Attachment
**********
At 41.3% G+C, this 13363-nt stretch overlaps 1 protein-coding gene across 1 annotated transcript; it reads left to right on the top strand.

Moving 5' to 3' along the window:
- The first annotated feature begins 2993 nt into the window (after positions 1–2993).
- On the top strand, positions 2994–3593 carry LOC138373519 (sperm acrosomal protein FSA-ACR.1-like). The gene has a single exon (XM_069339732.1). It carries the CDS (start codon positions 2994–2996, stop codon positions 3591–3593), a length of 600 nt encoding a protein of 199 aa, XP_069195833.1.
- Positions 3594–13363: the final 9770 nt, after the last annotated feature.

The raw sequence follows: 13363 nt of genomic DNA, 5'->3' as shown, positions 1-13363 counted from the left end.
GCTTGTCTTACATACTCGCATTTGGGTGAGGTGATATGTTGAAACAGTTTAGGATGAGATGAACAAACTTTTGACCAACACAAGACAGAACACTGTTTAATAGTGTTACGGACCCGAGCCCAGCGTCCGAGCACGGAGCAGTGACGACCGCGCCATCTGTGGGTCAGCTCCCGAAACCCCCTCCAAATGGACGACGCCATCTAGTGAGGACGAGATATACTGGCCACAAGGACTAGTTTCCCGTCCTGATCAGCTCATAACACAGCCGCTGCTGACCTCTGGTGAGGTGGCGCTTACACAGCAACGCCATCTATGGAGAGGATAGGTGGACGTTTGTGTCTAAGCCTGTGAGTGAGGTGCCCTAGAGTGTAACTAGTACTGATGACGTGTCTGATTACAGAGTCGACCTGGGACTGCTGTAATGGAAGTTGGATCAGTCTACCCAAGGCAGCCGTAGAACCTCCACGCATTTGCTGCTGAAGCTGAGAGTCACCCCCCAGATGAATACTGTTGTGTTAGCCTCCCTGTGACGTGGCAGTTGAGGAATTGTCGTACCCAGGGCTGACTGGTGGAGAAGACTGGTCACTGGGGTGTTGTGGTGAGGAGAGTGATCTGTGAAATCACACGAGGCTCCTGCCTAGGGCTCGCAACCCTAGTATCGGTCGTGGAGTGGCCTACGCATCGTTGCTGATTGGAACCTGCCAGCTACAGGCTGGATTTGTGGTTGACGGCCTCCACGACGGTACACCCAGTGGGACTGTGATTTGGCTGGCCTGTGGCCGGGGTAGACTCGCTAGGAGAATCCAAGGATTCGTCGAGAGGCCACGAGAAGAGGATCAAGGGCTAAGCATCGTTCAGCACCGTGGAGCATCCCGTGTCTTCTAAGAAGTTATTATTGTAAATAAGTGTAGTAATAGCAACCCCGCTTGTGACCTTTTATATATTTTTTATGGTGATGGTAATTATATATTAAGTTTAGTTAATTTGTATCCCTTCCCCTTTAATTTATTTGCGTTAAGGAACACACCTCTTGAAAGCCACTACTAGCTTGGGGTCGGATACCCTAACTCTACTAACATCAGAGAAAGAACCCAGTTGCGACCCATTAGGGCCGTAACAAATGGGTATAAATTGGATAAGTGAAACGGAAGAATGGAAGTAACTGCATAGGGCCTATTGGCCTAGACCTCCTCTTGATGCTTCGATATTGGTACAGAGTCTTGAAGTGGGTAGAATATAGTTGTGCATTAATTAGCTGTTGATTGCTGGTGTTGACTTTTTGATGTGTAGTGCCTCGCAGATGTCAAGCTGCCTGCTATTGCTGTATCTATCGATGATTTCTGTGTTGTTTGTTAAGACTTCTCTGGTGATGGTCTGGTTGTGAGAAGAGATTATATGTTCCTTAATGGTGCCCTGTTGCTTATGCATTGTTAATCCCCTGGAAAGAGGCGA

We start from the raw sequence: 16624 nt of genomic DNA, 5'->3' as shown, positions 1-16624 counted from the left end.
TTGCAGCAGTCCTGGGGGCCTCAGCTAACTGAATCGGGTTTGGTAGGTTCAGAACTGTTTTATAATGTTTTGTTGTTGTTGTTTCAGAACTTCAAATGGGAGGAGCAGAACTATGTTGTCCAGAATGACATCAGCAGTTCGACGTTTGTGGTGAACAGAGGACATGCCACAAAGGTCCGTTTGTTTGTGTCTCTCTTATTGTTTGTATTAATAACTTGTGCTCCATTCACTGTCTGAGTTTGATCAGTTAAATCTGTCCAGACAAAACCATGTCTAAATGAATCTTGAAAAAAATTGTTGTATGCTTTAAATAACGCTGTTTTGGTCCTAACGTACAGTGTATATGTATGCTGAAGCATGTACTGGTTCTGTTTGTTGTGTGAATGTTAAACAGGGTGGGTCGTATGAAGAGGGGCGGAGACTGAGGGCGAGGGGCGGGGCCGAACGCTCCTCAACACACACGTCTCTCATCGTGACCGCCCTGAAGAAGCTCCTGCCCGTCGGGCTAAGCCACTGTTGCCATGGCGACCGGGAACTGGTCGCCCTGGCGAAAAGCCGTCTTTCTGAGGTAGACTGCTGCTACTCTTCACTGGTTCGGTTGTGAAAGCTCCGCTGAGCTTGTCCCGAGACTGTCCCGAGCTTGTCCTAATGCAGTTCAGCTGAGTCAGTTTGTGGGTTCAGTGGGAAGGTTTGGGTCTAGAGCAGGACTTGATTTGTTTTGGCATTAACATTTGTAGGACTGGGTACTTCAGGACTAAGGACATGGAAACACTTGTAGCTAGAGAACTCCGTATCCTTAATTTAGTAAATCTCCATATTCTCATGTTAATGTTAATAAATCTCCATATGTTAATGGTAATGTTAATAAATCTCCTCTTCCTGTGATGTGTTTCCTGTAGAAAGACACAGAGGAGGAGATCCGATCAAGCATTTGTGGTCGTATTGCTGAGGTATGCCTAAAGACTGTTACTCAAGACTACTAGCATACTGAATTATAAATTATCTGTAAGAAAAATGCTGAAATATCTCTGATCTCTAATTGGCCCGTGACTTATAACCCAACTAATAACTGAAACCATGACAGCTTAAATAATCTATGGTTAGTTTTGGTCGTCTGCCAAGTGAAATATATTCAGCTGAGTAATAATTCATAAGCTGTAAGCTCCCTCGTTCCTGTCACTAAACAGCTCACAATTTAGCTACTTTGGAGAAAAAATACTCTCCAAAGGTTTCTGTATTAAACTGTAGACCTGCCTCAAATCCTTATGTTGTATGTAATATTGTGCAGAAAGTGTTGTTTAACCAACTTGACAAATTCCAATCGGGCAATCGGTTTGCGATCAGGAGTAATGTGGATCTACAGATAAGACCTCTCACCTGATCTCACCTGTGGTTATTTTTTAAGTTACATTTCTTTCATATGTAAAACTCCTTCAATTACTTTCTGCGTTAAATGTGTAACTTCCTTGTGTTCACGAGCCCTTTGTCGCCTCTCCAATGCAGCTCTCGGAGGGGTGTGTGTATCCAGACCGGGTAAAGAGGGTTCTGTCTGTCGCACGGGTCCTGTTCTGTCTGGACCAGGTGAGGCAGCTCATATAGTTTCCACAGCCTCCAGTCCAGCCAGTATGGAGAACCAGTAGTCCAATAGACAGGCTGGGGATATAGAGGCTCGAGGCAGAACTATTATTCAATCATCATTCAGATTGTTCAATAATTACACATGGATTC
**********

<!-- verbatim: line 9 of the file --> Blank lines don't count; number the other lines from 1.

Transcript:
TTGCAGCAGTCCTGGGGGCCTCAGCTAACTGAATCGGGTTTGGTAGGTTCAGAACTGTTTTATAATGTTTTGTTGTTGTTGTTTCAGAACTTCAAATGGGAGGAGCAGAACTATGTTGTCCAGAATGACATCAGCAGTTCGACGTTTGTGGTGAACAGAGGACATGCCACAAAGGTCCGTTTGTTTGTGTCTCTCTTATTGTTTGTATTAATAACTTGTGCTCCATTCACTGTCTGAGTTTGATCAGTTAAATCTGTCCAGACAAAACCATGTCTAAATGAATCTTGAAAAAAATTGTTGTATGCTTTAAATAACGCTGTTTTGGTCCTAACGTACAGTGTATATGTATGCTGAAGCATGTACTGGTTCTGTTTGTTGTGTGAATGTTAAACAGGGTGGGTCGTATGAAGAGGGGCGGAGACTGAGGGCGAGGGGCGGGGCCGAACGCTCCTCAACACACACGTCTCTCATCGTGACCGCCCTGAAGAAGCTCCTGCCCGTCGGGCTAAGCCACTGTTGCCATGGCGACCGGGAACTGGTCGCCCTGGCGAAAAGCCGTCTTTCTGAGGTAGACTGCTGCTACTCTTCACTGGTTCGGTTGTGAAAGCTCCGCTGAGCTTGTCCCGAGACTGTCCCGAGCTTGTCCTAATGCAGTTCAGCTGAGTCAGTTTGTGGGTTCAGTGGGAAGGTTTGGGTCTAGAGCAGGACTTGATTTGTTTTGGCATTAACATTTGTAGGACTGGGTACTTCAGGACTAAGGACATGGAAACACTTGTAGCTAGAGAACTCCGTATCCTTAATTTAGTAAATCTCCATATTCTCATGTTAATGTTAATAAATCTCCATATGTTAATGGTAATGTTAATAAATCTCCTCTTCCTGTGATGTGTTTCCTGTAGAAAGACACAGAGGAGGAGATCCGATCAAGCATTTGTGGTCGTATTGCTGAGGTATGCCTAAAGACTGTTACTCAAGACTACTAGCATACTGAATTATAAATTATCTGTAAGAAAAATGCTGAAATATCTCTGATCTCTAATTGGCCCGTGACTTATAACCCAACTAATAACTGAAACCATGACAGCTTAAATAATCTATGGTTAGTTTTGGTCGTCTGCCAAGTGAAATATATTCAGCTGAGTAATAATTCATAAGCTGTAAGCTCCCTCGTTCCTGTCACTAAACAGCTCACAATTTAGCTACTTTGGAGAAAAAATACTCTCCAAAGGTTTCTGTATTAAACTGTAGACCTGCCTCAAATCCTTATGTTGTATGTAATATTGTGCAGAAAGTGTTGTTTAACCAACTTGACAAATTCCAATCGGGCAATCGGTTTGCGATCAGGAGTAATGTGGATCTACAGATAAGACCTCTCACCTGATCTCACCTGTGGTTATTTTTTAAGTTACATTTCTTTCATATGTAAAACTCCTTCAATTACTTTCTGCGTTAAATGTGTAACTTCCTTGTGTTCACGAGCCCTTTGTCGCCTCTCCAATGCAGCTCTCGGAGGGGTGTGTGTATCCAGACCGGGTAAAGAGGGTTCTGTCTGTCGCACGGGTCCTGTTCTGTCTGGACCAGGTGAGGCAGCTCATATAGTTTCCACAGCCTCCAGTCCAGCCAGTATGGAGAACCAGTAGTCCAATAGACAGGCTGGGGATATAGAGGCTCGAGGCAGAACTATTATTCAATCATCATTCAGATTGTTCAATAATTACACATGGATTC